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What Happens When Your Ileum Is Removed?

What is the ileum?

Ileum
In conditions where the ileum is removed surgically, the duodenum is connected to the colon. This is called anastomosis.

The entire small intestine is around 20 feet long and is divided into three parts.

  • The first part is called the duodenum. The stomach opens into the duodenum.
  • The middle part is called the jejunum.
  • The third and final part is called the ileum.

The ileum opens into the large intestine controlled by the Ileocecal valve. 

The ileum is responsible for the digestion and absorption of nutrients like vitamin B12, fats, bile, and everything else not digested in the rest of the intestine. The undigested food enters the large intestine to get excreted.

The Ileocecal valve is a muscle at the junction of the ileum and the first part of the large intestine or colon. Its main function is to regulate the passage of undigested food from the small intestine to the large intestine.

Why is ileal removal done?

Surgical removal of the ileum is also called small bowel resection. The most common reasons for the surgery may be:

Why is the ileocecal valve removed?

Ileocecal valve is removed in case of:

  • Crohn's disease complicated by stricture (narrowing) of the valve.
  • Tumors in the area of the ileocecal valve.
  • Trauma, infection, or bleeding in the area of the valve.

What happens when the ileum is removed?

In conditions where the ileum is removed surgically, the duodenum is connected to the colon. This is called anastomosis. The ileum is removed surgically under anesthesia. Patients may typically stay in the hospital for around a week after surgery. It could take 6 to 8 weeks to completely recover. 

Though this surgery may be necessary and even lifesaving, the ileum is responsible for the digestion and absorption of nutrients like vitamin B12, fats, bile, and everything else that is not digested by the rest of the intestine. Removal of the valve can cause difficulty in absorbing nutrition and other digestive problems like diarrhea.

However, it is possible to survive without the ileum with appropriate postoperative care, nutritional therapy, and digestive aids.

Like any surgery, ileal resection also has risks of complications. Some possible complications of surgery are:

  • Swelling, bruising and pain which usually resolves in around 2 weeks
  • Infection 
  • Bleeding
  • Damage to surrounding structures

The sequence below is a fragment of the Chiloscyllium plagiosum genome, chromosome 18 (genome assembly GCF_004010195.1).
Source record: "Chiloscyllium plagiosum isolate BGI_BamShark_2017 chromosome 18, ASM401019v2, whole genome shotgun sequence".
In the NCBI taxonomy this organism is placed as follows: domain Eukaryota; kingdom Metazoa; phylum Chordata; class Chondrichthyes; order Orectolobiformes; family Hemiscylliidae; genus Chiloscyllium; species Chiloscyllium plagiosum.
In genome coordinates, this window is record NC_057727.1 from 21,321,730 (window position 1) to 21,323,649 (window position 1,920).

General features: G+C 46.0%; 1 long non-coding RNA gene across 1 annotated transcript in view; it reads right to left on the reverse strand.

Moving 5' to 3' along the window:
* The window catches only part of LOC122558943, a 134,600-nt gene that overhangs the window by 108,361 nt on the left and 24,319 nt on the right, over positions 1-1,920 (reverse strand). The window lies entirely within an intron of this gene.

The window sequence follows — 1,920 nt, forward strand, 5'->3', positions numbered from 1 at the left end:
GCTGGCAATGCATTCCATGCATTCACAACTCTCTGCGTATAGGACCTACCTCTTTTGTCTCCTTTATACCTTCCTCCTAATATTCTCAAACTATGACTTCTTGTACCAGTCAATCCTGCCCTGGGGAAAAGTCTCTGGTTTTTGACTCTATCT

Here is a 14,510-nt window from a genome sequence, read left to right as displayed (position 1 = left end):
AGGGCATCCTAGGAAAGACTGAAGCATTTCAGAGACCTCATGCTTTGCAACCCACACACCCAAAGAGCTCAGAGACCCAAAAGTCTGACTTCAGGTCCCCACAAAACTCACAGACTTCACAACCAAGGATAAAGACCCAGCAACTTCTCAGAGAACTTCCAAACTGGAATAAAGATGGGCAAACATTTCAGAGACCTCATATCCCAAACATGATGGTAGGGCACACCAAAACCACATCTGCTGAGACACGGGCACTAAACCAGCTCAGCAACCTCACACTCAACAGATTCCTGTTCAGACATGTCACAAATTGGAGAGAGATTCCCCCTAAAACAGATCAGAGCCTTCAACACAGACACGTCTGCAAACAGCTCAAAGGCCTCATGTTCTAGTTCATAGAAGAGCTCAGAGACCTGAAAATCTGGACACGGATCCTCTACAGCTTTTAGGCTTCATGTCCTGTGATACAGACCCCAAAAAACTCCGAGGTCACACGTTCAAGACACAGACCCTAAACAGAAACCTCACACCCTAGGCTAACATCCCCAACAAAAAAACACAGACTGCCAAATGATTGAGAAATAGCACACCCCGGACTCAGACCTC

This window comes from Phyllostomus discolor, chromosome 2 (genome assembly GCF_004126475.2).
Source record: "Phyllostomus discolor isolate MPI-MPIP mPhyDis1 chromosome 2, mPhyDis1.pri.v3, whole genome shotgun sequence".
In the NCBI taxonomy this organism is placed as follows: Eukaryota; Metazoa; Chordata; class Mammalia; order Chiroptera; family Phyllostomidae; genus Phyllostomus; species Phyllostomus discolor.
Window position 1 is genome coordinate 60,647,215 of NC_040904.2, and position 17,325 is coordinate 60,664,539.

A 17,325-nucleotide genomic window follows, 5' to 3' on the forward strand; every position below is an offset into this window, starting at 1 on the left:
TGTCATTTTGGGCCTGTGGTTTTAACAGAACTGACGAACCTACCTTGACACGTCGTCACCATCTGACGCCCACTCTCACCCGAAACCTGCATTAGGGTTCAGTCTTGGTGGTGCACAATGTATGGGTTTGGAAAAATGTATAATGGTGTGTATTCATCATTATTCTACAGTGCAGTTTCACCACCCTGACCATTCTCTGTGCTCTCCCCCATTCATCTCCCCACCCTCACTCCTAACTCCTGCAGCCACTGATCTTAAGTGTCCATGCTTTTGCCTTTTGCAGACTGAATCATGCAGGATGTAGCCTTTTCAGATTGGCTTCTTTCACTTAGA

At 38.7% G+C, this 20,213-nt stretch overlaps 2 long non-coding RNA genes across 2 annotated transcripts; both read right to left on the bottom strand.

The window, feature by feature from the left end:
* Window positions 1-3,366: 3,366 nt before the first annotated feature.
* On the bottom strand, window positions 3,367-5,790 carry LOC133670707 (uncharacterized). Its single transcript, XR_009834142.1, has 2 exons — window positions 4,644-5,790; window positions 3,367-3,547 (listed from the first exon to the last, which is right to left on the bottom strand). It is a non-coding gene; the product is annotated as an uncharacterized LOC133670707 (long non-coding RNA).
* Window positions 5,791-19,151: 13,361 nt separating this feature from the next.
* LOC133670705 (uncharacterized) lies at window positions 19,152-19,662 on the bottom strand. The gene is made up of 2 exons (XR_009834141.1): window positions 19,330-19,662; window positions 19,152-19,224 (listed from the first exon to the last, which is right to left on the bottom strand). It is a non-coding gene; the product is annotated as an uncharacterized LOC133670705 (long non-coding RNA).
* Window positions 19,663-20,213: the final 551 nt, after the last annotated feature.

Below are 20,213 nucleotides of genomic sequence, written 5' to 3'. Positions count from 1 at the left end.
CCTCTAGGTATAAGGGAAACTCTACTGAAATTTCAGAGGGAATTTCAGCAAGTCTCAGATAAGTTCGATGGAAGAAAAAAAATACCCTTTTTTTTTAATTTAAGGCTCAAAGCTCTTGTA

• Reaction to anesthesia
  • Localized blood clot (hematoma) and smaller blood clots which may travel through blood vessels, causing heart and lung complications 
  • Wound dehiscence (a condition where the cut made during a surgical procedure separates or ruptures after being stitched together)
  • Seroma (fluid collection)
  • Anastomotic leak (intestinal contents may leak through the site of anastomosis) which may lead to systemic infection
  • Anastomotic stricture
  • Scarring and adhesions leading to bowel obstruction

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What happens if the ileocecal valve is removed?

When the ileocecal valve is removed, like any surgery, there is a risk of complications during and after surgery. The valve functions to move undigested food from the ileum to the colon,  to prevent the backflow of digested contents from the large intestine and block colon bacteria from spreading back into the small intestine. 

Some possible complications of ileocecal valve removal are:

  • Excessive bleeding
  • Infection
  • Localized blood clot and smaller blood clots which travel through blood vessels to cause heart and lung complications 
  • Wound dehiscence (a condition where the cut made during a surgical procedure separates or ruptures after being stitched together)
  • Anastomotic leak (intestinal contents may leak through the site of anastomosis) which may lead to body-wide infection.
  • Anastomotic stricture (constriction at the site anastomosis)
  • Scarring and adhesions leading to bowel obstruction

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Reviewed on 6/30/2020
References
References:

Ileocecal valve resection https://emedicine.medscape.com/article/1892253-overview

Ileum resection https://www.sciencedirect.com/topics/medicine-and-dentistry/ileum-resection
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